And the song (arguably a jingle) resonated with the tenor of the times.
The war in Vietnam, President Richard M. Nixon, the Kent State massacre, rampant inflation, the Pentagon Papers--the zeitgeist was a mess.
It felt like the national pastime for young adults was wearing bell bottoms and picketing.
The time was ripe for a message that said, "I'd like to buy the world a home and furnish it with love/Grow apple trees and honey bees, and snow white turtle doves."
This idyllic, idealistic sentiment was an antidote to zeitgeist zaniness and oh, by the way, Coke was merely a product placement within a song about a salve for the times.
THIS IS NOT WEEZER
But much has been made of State Farm's allegedly Millennial-seducing, cross-platform jingle genius.
There is, of course, much discussion about how one must "engage" and use social media and continue the conversation.
I had to go see what the heck this conversation was all about.
So, from one article about State Farm's effort at Millennial magnetism, I clicked the link to Facebook.
" I truly hate this company and will never go back to it."
"To anyone who has state farm,,,thay r the worst ins ever." [sic]
"They have treated me like a second rate person....stay away from state farm."
PROBABLY NOT THE KIND OF ENGAGEMENT THEY WERE HOPING FOR
It looks like State Farm has been making a half-hearted attempt to speak to some people with problem cases.
But it seems that in the main, these kinds of complaints are met with silence.
Granted, you're much more likely to hear from the angry people than those who are content. There could be legions of happy customers out there.
But still, rampant complaints on Facebook hardly seem like a successful component of marketing to young adults.
But this all begs a bigger question.
DO MILLENNIALS EVEN EXIST?
At least, do they exist in the context which has been framed for us?
There are hundreds of articles out there about marketing to Millennials and the coming war between Boomers and Millennials and the how Millennials can smell BS a mile away and how Millennials are authenticity-demanding nitwits and blah blah blah Millennial blah.
Here now, my BS-detector analysis: it's all BS.
There are no Millennials.
There's a generation of twenty-somethings who are experiencing radical shifts in technology, the economy, life, the universe and everything.
Some of them are morons and make good press.
Many, many more of them are probably just out there, doing the best they can.
EVEN THOUGH THEY'RE BUYING AND LIVING IN TINY HOUSES
If there ever was a growth industry, it's producing tiny house reality TV shows.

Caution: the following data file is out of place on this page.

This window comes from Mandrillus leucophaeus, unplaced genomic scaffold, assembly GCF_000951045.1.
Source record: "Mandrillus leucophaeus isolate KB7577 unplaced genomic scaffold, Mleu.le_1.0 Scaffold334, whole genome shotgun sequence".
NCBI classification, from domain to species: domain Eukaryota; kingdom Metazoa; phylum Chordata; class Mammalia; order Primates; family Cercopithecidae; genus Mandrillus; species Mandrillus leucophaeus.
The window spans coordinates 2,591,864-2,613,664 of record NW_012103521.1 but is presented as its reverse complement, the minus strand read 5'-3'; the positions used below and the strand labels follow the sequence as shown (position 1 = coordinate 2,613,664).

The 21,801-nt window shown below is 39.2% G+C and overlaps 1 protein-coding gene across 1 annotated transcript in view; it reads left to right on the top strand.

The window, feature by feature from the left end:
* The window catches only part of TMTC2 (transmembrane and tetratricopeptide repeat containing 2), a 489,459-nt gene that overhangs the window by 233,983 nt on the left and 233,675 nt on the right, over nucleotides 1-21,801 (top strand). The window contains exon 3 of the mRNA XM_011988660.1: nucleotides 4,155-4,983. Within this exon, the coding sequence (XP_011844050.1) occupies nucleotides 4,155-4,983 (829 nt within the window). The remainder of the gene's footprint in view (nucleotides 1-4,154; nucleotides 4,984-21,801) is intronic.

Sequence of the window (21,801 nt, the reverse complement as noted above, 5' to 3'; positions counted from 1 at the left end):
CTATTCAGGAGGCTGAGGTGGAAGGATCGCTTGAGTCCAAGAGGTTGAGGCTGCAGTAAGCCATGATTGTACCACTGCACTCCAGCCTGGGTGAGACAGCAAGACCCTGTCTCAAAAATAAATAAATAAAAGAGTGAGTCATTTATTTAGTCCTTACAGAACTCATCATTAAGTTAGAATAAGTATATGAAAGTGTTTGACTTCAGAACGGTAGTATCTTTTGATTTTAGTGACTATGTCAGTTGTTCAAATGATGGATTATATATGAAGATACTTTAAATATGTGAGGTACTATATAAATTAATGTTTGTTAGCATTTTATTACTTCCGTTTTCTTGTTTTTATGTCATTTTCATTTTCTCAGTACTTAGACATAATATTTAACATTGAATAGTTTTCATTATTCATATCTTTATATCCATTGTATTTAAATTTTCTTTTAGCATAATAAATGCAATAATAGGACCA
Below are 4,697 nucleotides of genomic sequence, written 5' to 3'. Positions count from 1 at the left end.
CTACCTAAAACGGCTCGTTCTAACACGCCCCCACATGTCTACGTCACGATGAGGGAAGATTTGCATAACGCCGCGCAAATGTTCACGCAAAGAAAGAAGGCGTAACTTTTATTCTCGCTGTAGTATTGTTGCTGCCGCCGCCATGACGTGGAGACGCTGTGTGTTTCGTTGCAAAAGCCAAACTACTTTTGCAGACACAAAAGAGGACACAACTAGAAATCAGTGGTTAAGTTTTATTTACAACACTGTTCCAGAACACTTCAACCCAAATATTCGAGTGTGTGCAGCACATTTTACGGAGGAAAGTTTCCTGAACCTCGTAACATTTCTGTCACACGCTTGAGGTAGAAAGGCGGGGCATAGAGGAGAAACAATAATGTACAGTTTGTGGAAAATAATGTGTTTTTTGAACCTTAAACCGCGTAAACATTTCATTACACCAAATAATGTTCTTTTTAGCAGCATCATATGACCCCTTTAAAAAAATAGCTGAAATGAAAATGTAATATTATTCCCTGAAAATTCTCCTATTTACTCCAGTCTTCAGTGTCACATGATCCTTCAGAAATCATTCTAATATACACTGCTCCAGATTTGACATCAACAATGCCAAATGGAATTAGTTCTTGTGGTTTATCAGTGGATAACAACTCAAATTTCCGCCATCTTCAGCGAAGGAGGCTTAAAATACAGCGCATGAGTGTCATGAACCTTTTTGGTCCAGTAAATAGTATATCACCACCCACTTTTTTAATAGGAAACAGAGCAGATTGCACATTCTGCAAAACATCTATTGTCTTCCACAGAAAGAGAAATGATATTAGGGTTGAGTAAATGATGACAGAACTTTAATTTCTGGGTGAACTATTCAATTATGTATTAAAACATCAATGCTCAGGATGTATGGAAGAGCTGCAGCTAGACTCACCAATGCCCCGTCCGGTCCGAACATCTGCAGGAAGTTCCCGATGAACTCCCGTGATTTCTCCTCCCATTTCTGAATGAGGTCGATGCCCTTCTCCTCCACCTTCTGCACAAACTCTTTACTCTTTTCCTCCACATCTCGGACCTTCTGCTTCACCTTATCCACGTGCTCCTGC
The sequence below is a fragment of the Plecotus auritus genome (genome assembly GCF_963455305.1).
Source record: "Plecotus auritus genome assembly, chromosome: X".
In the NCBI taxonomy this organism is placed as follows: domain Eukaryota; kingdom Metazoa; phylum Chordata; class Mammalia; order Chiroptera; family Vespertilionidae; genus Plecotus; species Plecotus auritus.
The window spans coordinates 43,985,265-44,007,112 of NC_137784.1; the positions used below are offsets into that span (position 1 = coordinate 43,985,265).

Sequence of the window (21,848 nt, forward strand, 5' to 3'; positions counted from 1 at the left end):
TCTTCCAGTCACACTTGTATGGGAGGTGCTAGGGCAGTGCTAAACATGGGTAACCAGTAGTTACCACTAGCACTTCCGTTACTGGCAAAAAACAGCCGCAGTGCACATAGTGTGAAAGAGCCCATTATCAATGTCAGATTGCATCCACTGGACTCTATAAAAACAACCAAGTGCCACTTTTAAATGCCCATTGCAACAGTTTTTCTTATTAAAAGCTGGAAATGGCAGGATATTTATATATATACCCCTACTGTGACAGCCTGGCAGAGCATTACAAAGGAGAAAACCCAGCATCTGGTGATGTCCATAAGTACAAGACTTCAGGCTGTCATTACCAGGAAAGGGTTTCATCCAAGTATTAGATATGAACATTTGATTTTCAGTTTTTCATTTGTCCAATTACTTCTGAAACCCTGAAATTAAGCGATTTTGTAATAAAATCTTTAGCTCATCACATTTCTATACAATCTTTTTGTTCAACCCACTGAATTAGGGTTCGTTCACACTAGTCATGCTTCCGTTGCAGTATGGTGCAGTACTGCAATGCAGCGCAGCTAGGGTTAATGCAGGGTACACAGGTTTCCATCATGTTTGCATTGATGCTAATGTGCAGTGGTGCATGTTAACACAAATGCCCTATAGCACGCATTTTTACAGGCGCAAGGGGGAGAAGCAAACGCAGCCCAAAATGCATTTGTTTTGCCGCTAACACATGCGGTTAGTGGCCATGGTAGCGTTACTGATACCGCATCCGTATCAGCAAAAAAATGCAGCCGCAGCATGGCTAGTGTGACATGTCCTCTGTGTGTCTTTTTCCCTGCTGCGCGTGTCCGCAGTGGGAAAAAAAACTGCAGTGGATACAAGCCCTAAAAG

But many more alleged Millennials are probably doing smart things like living at home rent-free while trying to make the best of the "new economy."
One of the most interesting reads about this is from an AARP article entitled, "A War Between the Old and the Young?"
The subtitle is, "Generational battle over taxpayer dollars, jobs, the future could be all media smoke and no fire."
All smoke and no fire, indeed.
And reading this article, there's an entirely different picture of Millennials than the one that is so frequently trotted around in the mainstream.
And it's easy to walk away with the impression that the people we're calling Millennials really don't give a flying rat's ass about the whole idea of Millennials.
You've heard us repeatedly bang the drum for authenticity. Without authenticity, your brand falls apart.
Here's something you may not know about authenticity: it is a central tenet of Existentialism, the philosophy that you and i are all free agents responsible for our own lives.
Now, in the main, we here at the Mountaintop Marketing Fortress don't care for -isms of any kind. They can be problematic and dogmatic and enigmatic and manianic and all other kinds of unpleasant -ics.
But just for grins, just for the moment, let's go around the problem of -isms and consider Existentialism and authenticity.
Authenticity is everything. And being authentic in life requires acknowledgment one of life's overarching realities: absurdity.
Life is absurd.
And living authentically means rebelling against the inauthentic.
So here now, a proposal: even if you're an anti-Existentialist, let's recognize the absurdity of lumping millions of customers into one, easily generalized group and pretend we can market to them by being this way or that way.
LET'S AUTHENTICALLY REBEL AGAINST CATEGORIZATION
Instead, let's embrace the singular customer.
Let's identify and honor the one person to whom we wish to speak.
Let's recognize our customer and how she lives each day.
Leslie is 27 and married with a baby. She and her husband have just bought a house with her parents. They've split the down payment and the mortgage 50/50. There's plenty of room for everyone to live comfortably and for the young family to grow. At dinner, three generations of the same family get to sit down at the table together. They have a rich and vibrant existence. Leslie drives a 15-year-old Subaru she bought second-hand. In the trunk is a gym bag filled with her workout clothes. She tries to squeeze in an hour at the gym before going to work. It helps that she doesn't have to take the child to day care. Her mother is retired and is happy to look after the little one. Leslie works at a non-profit dedicated to making sure all people around the world have access to potable water. Her husband is an artisan. He designs and builds furniture made from reclaimed wood. He has a promising future. On the weekends, Leslie and her husband like to go mountain biking or cross-country skiing.
How do we talk to Leslie about what we're selling?
Probably not with a 3-minute jingle by Weezer.
Blaine Parker is prone to ranting about any and all things related to brand. In many ways, he is a professional curmudgeon. While there is no known vaccine for this, the condition is also not contagious. Unless you choose it to be so.